What the DACA Program Is and what Is Expected in the Future

Antonio García-Crews

Immigration is a complicated issue in the United States, and even more are the numbers and the categories of immigrants admitted.  For example, one of the initial laws in the United States establishing restrictions in the admission of immigrants was the Exclusion Acts of 1882.  It was conceived to prevent Chinese citizens from coming in our country.  Chinese immigrants had been admitted to work in the west of the U.S. where laborers were needed. The reason for their exclusion was the language and the color of their skin which became unacceptable for some American citizens.  This is just an example of how the racial component has affected immigration laws.

In 1986, during Ronald Reagan’s presidency, Congress passed a bilateral law named Immigration Reform and Control Act.  It established legalization programs to grant amnesty and legal residency in the U.S. to qualified aliens.  Millions of them benefitted. 

After this opportunity, many years went by before Congress showed any interest in passing another immigration reform law.  The failure of Congress to pass the “Dream Act” -which would have benefitted thousands of young undocumented immigrants who, since then, had entered the U.S. as children brought in by their parents- resulted in serious problems and obstacles for young people raised here to work and/or study.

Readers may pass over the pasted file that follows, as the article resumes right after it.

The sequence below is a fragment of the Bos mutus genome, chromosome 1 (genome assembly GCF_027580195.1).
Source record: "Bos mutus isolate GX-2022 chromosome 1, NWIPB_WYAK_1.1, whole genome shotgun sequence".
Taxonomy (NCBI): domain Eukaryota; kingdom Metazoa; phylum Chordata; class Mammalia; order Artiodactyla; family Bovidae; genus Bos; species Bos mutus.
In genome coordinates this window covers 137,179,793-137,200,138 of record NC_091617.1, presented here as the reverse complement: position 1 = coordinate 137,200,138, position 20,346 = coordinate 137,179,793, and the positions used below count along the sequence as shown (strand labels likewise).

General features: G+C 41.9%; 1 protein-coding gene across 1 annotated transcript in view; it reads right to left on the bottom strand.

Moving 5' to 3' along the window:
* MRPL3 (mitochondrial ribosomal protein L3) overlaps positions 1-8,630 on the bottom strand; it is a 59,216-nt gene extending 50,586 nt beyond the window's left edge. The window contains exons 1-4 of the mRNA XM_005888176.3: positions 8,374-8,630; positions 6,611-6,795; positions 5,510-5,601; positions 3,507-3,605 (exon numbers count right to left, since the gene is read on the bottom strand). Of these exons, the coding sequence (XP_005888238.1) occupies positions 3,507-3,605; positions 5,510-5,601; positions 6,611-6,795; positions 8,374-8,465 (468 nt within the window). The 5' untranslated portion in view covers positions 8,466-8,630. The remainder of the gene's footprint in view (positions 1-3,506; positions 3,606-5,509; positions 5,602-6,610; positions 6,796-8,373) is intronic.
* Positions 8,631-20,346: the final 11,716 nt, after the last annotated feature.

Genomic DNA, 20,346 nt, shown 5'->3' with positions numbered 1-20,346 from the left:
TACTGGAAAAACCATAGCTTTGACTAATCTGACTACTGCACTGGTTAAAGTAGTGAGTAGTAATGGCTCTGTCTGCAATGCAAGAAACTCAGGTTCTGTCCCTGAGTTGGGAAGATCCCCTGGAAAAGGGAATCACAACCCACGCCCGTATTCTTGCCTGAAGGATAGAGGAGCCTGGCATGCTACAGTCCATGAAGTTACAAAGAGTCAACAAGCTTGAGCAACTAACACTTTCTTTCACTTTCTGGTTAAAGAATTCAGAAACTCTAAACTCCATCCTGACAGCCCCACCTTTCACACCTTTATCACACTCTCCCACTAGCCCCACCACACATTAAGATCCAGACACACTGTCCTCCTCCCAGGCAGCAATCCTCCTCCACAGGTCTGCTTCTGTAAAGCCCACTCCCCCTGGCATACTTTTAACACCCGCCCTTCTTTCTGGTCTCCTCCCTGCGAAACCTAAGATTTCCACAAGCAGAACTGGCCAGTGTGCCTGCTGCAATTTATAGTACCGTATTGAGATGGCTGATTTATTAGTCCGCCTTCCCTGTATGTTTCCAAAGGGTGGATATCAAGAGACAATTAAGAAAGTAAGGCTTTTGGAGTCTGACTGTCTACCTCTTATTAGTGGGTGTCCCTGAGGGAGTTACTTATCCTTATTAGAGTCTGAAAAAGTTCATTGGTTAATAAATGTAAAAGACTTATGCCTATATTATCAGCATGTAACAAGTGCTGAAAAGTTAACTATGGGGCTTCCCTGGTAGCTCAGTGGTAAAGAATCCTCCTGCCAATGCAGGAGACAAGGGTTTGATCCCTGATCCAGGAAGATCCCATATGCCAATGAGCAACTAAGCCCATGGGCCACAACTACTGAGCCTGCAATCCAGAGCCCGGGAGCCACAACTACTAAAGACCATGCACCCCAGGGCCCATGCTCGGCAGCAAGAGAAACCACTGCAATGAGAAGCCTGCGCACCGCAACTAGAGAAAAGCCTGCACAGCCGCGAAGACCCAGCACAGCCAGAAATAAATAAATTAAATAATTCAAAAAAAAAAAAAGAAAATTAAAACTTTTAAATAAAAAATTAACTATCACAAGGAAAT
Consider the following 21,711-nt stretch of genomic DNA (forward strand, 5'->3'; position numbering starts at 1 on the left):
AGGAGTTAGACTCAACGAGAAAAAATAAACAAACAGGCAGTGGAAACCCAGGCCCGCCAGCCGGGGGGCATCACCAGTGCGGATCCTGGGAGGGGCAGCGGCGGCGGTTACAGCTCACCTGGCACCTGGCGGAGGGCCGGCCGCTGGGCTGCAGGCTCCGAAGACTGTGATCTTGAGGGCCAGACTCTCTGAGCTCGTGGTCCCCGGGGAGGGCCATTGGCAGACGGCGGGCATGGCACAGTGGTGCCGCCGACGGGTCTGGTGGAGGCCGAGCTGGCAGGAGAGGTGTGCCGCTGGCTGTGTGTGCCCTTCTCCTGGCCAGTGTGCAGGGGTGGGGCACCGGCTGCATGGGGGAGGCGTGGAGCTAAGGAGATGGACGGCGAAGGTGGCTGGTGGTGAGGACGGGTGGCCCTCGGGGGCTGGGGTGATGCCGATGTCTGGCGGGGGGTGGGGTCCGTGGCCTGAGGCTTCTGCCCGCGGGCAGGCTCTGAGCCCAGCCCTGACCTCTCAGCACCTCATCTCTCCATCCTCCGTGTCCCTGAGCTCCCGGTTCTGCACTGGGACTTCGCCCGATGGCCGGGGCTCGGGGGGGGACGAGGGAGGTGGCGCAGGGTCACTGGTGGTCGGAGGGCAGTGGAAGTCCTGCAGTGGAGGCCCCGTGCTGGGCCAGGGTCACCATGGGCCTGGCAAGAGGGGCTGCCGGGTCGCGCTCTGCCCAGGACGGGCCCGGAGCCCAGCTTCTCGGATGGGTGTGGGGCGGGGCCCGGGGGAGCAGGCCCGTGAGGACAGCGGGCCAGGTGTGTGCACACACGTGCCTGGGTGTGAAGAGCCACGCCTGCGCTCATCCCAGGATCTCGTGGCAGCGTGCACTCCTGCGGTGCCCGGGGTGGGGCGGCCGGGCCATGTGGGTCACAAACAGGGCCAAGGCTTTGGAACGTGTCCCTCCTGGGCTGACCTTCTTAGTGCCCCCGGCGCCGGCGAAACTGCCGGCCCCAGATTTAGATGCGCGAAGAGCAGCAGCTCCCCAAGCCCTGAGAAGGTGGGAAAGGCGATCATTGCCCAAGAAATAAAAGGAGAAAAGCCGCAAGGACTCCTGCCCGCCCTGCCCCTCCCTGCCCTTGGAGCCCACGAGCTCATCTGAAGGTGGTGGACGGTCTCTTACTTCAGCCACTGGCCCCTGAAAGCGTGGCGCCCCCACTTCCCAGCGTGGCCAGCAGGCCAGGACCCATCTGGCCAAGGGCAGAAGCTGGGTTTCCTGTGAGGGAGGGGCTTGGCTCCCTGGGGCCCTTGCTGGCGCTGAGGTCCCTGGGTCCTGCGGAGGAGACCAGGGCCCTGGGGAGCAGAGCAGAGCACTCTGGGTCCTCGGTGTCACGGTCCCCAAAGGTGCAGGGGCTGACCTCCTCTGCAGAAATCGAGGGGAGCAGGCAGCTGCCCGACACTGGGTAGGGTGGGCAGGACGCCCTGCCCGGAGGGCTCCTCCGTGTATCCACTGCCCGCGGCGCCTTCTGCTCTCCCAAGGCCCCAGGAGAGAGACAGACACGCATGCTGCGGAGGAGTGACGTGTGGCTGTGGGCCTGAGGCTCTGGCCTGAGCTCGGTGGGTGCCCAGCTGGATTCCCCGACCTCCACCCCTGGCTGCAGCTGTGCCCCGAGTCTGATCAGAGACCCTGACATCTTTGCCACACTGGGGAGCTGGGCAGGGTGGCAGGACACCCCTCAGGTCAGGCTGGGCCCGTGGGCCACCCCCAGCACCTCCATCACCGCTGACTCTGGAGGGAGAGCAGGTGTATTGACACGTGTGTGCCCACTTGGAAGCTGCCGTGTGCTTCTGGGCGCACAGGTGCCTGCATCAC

On June 15, 2012, the Secretary of Homeland Security announced a program granting Deferred Action to qualified beneficiaries under the age of 31 who arrived before their 16th birthday.  This program is known as DACA (Deferred Action of Childhood Arrivals).  

To qualify, the applicant needs to demonstrate:

  1. He/she arrived in the United States before reaching the 16th birthday.
  2. Was physically present in the U.S. on June 15, 2012.
  3. Has continually resided in the U.S. since January 1, 2010, up to the present time.
  4. Entered without inspection or was out of legal status on June 15, 2012.

Later, on November 20, 2014, President Obama expanded the program to include the elimination of the age cap, establishing the continuous residence requirement date to January 1, 2010 (instead of January 15, 2007) and extending this deferment to 3 years instead of two.  

Effective October 31, 2022, after a decision of the District Court of the Southern District of Texas, the USCIS will accept renewals of DACA, requests for Employment Authorization and advance paroles, but will not grant any new application for DACA.

DACA does not confer legal Residence or any other legal immigration status per se.  At the present time its future is uncertain, but the struggle is not over.  All efforts are now concentrated in the crisis of thousands of desperate human beings at the southern border with Mexico, in spite of warnings that their cases will probably not be processed.  

Antonio García-Crews, JD (University of Miami, ´89) is an immigration lawyer since 1992. He is a member of the International Thomas Merton Society and of the Third Order Saint Francis.